Preview Film: The Iron Giant

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The Independent Culture
One for discerning children this Christmas - culled from the book by Ted Hughes and anchored by the sort of subtle, storybook animation you thought Disney had killed off long ago. On the face of it, the plot offers a fairytale of misunderstood-monsterism (see King Kong, Frankenstein). The giant of the title (left) crash-lands in Cold War USA, and finds himself hounded by federal agents. But there is a depth to the finished film that pushes it closer to the original spirit of Hughes' story. For all its comedy trimmings, Warner Bros's second stab at a cartoon feature (after Space Jam) is a movie out of time. Fifties details abound, from the drawly local beatnik (voiced by Harry Connick Jr), through the retro designs, to a crisp pastiche of a government nuclear-warning broadcast. The script seems fired by a sense of idealism. Its homespun family values come wedded to a pointed pacifist message and its line of storytelling is measured and gentle. In this season of tinselly tat, The Iron Giant is an odd and unexpected guest to be welcomed with open arms.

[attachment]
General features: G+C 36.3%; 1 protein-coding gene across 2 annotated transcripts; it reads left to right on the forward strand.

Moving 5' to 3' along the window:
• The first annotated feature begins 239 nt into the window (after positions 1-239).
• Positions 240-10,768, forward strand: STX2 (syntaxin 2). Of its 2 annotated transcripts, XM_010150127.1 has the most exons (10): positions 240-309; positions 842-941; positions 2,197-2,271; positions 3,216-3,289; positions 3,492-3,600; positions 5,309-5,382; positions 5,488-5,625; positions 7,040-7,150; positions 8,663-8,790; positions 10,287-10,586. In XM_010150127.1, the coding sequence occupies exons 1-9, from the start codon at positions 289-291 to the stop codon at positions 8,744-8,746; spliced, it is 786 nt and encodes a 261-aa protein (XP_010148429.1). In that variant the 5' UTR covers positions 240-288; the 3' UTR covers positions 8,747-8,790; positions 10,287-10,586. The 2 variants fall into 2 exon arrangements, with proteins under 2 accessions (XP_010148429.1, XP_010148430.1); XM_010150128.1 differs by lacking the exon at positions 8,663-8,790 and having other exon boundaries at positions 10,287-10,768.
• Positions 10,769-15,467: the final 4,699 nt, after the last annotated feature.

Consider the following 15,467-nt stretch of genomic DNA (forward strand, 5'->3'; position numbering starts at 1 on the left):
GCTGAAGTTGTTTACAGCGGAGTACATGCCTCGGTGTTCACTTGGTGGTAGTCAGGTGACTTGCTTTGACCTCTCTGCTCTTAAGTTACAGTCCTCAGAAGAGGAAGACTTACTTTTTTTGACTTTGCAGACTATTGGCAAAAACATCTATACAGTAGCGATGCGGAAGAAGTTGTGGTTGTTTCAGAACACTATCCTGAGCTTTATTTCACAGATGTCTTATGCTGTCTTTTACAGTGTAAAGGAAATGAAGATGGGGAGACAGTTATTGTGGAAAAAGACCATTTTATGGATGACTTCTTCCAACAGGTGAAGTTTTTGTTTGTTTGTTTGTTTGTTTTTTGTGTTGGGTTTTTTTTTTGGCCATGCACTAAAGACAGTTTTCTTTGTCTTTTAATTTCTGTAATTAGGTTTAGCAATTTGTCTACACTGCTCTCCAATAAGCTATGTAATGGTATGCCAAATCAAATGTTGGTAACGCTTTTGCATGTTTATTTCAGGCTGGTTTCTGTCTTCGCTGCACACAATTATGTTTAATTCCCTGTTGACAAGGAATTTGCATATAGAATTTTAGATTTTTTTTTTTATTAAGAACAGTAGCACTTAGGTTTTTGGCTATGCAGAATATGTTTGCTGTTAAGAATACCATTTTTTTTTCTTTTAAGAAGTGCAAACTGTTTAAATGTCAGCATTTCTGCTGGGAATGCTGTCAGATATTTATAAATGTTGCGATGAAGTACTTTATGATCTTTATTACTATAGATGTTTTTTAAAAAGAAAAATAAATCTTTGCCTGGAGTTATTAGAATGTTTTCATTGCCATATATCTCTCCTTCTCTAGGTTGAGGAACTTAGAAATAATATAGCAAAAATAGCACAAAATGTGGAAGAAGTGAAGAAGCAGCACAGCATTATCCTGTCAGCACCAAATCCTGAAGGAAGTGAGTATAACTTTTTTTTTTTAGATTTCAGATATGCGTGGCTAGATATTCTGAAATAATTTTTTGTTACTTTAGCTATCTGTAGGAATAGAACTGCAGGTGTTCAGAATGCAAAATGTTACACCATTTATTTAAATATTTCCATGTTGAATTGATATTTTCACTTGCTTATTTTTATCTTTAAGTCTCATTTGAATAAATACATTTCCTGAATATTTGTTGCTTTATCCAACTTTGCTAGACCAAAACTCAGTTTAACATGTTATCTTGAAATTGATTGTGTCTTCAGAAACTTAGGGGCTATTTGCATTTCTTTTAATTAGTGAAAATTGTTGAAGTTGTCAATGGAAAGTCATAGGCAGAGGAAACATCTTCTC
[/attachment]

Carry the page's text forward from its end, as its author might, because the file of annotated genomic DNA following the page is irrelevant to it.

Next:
`The Iron Giant' (U) is on general release

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